Quite a few rare vintage films, many made before the 1934 censorship code went into effect, are on DVD for the first time this week, led by a box set of Robert Montgomery's early work.
"The Robert Montgomery Collection" (Warner Archive, 1931-40, four discs, b/w, $44.95). Montgomery is perhaps best remembered for playing the reincarnated boxer in the classic fantasy farce "Here Comes Mr. Jordan" and as a psycho killer in "Night Must Fall."
It wasn't long after his 1929 film debut that he rose to stardom quickly, proving adept at leading-man roles in both comedies and dramas of the kind included in this set from the first decade of his filmed performances.
"Shipmates" (1931) is a bit of fluff about a brassy sailor in love with an admiral's daughter; "The Man in Possession" (1931) has Montgomery repossessing a home but falling for the owner (with racy dialogue by P.G. Wodehouse); "Faithless" and "Lovers Courageous" (both 1932) are melodramatic soap operas, the first with Tallulah Bankhead and Montgomery in an on-and-off market-crash romance, the second with Montgomery as a world traveler aspiring to be a playwright.
"But the Flesh is Weak" (1932) has C. Aubrey Smith and Montgomery as father-and-son con artists living off rich women; "Made on Broadway" (1933), arguably the best film here, has Montgomery as a press agent who gives a conniving young woman a "Pygmalion" makeover; "Live, Love and Learn" (1937) has eccentric artist Montgomery marrying wealthy Rosalind Russell; and "The Earl of Chicago" (1940) has Montgomery as a Windy City mobster who inherits an English title while his duplicitous partner plots to take him down.
Extras: full frame, eight films, one trailer (available at www.WarnerArchive.com)
"The Office Wife"/"Party Husband" (Warner Archive, 1930/1931, b/w, $19.95). These two early sound films, starring the largely forgotten silent star Dorothy MacKaill, are examples of how much more movies got away with before the Production Code went into effect, and also how filmmakers were struggling with bulky sound cameras and brief shooting schedules three years after "The Jazz Singer."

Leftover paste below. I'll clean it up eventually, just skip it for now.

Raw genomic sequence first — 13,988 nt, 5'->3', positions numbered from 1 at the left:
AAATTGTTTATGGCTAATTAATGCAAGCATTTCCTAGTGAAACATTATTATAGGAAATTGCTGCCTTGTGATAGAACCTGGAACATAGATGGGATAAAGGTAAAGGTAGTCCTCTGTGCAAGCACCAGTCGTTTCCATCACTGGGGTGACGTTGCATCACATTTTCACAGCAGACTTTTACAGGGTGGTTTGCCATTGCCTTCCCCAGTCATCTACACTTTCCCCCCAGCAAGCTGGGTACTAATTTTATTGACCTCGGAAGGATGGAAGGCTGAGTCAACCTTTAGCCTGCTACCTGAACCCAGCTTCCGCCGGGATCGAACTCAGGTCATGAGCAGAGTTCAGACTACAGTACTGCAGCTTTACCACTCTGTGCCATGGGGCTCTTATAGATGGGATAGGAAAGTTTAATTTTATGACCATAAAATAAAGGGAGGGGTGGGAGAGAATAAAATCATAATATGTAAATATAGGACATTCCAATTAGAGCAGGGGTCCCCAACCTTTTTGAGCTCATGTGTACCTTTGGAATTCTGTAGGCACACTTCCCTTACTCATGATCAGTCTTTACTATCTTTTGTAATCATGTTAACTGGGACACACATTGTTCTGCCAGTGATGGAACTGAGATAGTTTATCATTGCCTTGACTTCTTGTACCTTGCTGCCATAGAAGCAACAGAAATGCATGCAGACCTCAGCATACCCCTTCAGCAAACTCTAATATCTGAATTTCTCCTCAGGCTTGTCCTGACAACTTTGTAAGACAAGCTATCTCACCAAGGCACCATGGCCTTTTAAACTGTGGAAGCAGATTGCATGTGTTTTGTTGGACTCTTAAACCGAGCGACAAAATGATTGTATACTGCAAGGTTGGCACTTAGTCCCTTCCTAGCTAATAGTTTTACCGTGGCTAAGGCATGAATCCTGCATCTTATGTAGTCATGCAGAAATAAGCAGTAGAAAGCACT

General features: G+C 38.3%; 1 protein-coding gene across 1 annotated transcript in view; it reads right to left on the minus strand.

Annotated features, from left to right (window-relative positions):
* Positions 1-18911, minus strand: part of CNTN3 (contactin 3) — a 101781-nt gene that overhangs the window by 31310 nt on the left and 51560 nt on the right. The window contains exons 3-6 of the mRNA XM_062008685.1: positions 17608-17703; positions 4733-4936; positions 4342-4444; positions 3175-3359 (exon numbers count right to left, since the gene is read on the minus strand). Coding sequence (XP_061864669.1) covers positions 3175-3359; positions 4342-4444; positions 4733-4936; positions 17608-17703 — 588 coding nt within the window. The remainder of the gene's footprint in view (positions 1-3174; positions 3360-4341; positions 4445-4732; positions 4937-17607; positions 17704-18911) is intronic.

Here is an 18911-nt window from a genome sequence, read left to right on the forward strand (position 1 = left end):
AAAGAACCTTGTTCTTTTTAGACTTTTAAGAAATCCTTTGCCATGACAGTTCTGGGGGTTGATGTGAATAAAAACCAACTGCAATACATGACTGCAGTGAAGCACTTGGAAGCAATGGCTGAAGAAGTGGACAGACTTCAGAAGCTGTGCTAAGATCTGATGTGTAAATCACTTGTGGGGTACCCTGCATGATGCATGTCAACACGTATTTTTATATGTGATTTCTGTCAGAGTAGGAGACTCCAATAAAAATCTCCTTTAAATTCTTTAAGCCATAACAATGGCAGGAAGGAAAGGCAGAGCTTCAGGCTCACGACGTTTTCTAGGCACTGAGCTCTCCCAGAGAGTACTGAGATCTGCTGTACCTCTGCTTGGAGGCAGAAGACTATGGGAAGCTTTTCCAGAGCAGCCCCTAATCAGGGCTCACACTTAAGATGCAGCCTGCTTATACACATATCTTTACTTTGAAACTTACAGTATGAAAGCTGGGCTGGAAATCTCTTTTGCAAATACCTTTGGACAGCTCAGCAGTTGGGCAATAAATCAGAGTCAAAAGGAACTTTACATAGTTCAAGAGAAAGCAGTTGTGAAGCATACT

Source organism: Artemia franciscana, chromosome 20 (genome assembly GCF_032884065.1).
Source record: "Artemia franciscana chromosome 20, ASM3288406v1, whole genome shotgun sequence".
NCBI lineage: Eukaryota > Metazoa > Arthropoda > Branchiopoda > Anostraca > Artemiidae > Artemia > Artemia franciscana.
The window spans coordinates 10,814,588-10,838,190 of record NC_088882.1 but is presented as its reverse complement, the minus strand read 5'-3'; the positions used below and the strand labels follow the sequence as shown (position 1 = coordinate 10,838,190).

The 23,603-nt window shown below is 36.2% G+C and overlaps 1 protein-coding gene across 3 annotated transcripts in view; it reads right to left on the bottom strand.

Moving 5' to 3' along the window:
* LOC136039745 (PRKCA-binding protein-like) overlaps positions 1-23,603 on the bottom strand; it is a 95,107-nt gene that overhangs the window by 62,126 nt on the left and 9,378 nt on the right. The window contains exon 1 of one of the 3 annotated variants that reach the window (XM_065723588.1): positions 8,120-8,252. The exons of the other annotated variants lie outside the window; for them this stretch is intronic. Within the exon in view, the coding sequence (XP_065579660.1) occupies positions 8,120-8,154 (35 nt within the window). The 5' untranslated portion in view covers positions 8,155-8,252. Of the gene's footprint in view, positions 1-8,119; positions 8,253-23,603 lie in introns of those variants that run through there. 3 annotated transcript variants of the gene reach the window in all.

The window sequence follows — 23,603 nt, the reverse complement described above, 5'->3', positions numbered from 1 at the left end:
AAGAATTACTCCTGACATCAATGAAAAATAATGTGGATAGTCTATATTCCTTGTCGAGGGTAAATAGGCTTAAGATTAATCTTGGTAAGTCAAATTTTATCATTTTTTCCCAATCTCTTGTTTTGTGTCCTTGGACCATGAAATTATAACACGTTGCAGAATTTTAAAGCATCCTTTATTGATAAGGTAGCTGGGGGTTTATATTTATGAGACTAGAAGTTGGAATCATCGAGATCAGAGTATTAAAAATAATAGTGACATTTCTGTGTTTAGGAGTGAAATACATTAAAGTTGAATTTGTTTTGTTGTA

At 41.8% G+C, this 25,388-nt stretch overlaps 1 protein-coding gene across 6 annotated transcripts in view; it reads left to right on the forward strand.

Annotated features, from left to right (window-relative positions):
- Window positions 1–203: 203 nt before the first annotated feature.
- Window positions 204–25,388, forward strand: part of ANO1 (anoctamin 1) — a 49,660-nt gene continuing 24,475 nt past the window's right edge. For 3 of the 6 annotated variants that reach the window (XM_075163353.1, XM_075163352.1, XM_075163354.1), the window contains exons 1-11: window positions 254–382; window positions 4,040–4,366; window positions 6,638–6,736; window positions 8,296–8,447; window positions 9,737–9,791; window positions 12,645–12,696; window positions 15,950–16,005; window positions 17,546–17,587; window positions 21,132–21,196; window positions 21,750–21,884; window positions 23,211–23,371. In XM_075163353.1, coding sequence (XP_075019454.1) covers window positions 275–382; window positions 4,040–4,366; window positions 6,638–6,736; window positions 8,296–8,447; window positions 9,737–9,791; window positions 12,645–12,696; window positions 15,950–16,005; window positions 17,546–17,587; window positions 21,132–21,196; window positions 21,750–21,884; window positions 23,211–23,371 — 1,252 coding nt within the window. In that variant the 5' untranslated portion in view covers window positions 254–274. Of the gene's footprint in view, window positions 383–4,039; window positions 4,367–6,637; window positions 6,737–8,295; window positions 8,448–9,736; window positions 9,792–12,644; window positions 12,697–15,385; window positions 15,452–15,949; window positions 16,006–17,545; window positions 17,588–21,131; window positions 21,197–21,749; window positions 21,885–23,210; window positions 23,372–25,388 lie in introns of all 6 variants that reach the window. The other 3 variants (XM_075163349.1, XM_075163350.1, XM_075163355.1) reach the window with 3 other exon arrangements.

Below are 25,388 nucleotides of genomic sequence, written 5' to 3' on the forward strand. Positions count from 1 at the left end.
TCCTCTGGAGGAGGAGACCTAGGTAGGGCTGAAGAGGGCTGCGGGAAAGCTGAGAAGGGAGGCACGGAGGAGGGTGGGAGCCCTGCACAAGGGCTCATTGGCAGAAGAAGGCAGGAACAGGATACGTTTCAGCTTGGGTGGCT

Both have their charms, however, especially "The Office Wife," about secretary MacKaill falling for her married boss (Lewis Stone), in which Joan Blondell makes her scene-stealing film debut as MacKaill's sister. "Party Husband" has MacKaill as a newlywed in a "modern marriage," which is sorely tested when and she and her new husband are pursued by others.
Extras: full frame, two films
"Loose Ankles"/"The Naughty Flirt" (Warner Archive, 1930/1931, b/w, $19.95). "Loose Ankles" stars 17-year-old Loretta Young as a socialite who has to keep her nose clean to inherit big bucks, but she's a rebel so she pursues scandal with straight-arrow but smitten Douglas Fairbanks Jr.
"The Naughty Flirt" has a title that tells all as a vehicle for now-forgotten flapper Alice White (so perky you'll either love or hate her; she was often compared at the time to Clara Bow, and later, to Goldie Hawn). She's a man-eater until she falls for the a guy who won't succumb to her charms. Myrna Loy appears briefly but effectively as a con woman.
Extras: full frame, two films (available at www.WarnerArchive.com)
"Youngblood Hawke" (Warner Archive, 1964, b/w, $19.94). James Franciscus, better known for his TV work, stars in this OK adaptation of the novel by Herman Wouk (best known for writing "The Caine Mutiny Court-Martial" and "The Winds of War"). This is a pretty soapy melodrama set against the fickle world of publishing. Franciscus is a new novelist and Suzanne Pleshette is the editor who loves him, even when his head swells and he's swept away by women with money and influence.
Extras: widescreen, trailer
"Between the Darkness and the Dawn" (Warner Archive, 1985, $19.95).
"Black Widow Murders: The Blanche Taylor Moore Story" (Warner Archive, 1993, $19.95). These two made-for-network-TV movies star Elizabeth Montgomery (daughter of Robert Montgomery, above), two of a string of small-screen pictures she did playing characters that were often the polar opposite of nose-twitching Samantha in her hit sitcom "Betwitched."
"Dawn" has Montgomery as a woman who falls into a coma at age 17 and comes out of it 20 years later, a teen in a middle-age woman's body whom the world has passed by. She's great, as are Dorothy McGuire and Karen Grassle, but the film is a fairly typical TV movie.
"Widow" is a true story with Montgomery in the title role of a pious woman in a small town who is systematically killing the men who love her. This one's better but also embraces a lot of TV-movie cliches.
Still, fans will enjoy seeing some of Montgomery's TV-movie work finally coming to DVD.
Extras; full frame
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